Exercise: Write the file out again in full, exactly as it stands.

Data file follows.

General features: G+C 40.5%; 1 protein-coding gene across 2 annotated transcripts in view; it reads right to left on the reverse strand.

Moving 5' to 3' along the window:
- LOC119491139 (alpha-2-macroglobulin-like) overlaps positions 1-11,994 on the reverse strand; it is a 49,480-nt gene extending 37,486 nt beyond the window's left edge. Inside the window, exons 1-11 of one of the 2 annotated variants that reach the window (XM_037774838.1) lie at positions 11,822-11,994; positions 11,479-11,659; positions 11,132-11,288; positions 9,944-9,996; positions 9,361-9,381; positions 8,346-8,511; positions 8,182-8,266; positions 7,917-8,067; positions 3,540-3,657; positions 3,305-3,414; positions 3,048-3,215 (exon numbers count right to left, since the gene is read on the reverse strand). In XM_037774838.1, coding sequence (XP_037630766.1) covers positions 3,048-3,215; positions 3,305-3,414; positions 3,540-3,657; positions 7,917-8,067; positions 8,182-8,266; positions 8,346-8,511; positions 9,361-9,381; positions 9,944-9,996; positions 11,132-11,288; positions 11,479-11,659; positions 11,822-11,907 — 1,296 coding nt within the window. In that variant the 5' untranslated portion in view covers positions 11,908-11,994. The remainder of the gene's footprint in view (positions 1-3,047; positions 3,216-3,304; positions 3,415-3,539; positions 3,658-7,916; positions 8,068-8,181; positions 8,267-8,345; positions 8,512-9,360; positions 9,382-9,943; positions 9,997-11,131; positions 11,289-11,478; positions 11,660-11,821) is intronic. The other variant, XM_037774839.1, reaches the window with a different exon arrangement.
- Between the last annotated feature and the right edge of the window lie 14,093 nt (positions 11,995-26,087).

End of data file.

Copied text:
General features: G+C 40.5%; 1 protein-coding gene across 2 annotated transcripts in view; it reads right to left on the reverse strand.

Moving 5' to 3' along the window:
- LOC119491139 (alpha-2-macroglobulin-like) overlaps positions 1-11,994 on the reverse strand; it is a 49,480-nt gene extending 37,486 nt beyond the window's left edge. Inside the window, exons 1-11 of one of the 2 annotated variants that reach the window (XM_037774838.1) lie at positions 11,822-11,994; positions 11,479-11,659; positions 11,132-11,288; positions 9,944-9,996; positions 9,361-9,381; positions 8,346-8,511; positions 8,182-8,266; positions 7,917-8,067; positions 3,540-3,657; positions 3,305-3,414; positions 3,048-3,215 (exon numbers count right to left, since the gene is read on the reverse strand). In XM_037774838.1, coding sequence (XP_037630766.1) covers positions 3,048-3,215; positions 3,305-3,414; positions 3,540-3,657; positions 7,917-8,067; positions 8,182-8,266; positions 8,346-8,511; positions 9,361-9,381; positions 9,944-9,996; positions 11,132-11,288; positions 11,479-11,659; positions 11,822-11,907 — 1,296 coding nt within the window. In that variant the 5' untranslated portion in view covers positions 11,908-11,994. The remainder of the gene's footprint in view (positions 1-3,047; positions 3,216-3,304; positions 3,415-3,539; positions 3,658-7,916; positions 8,068-8,181; positions 8,267-8,345; positions 8,512-9,360; positions 9,382-9,943; positions 9,997-11,131; positions 11,289-11,478; positions 11,660-11,821) is intronic. The other variant, XM_037774839.1, reaches the window with a different exon arrangement.
- Between the last annotated feature and the right edge of the window lie 14,093 nt (positions 11,995-26,087).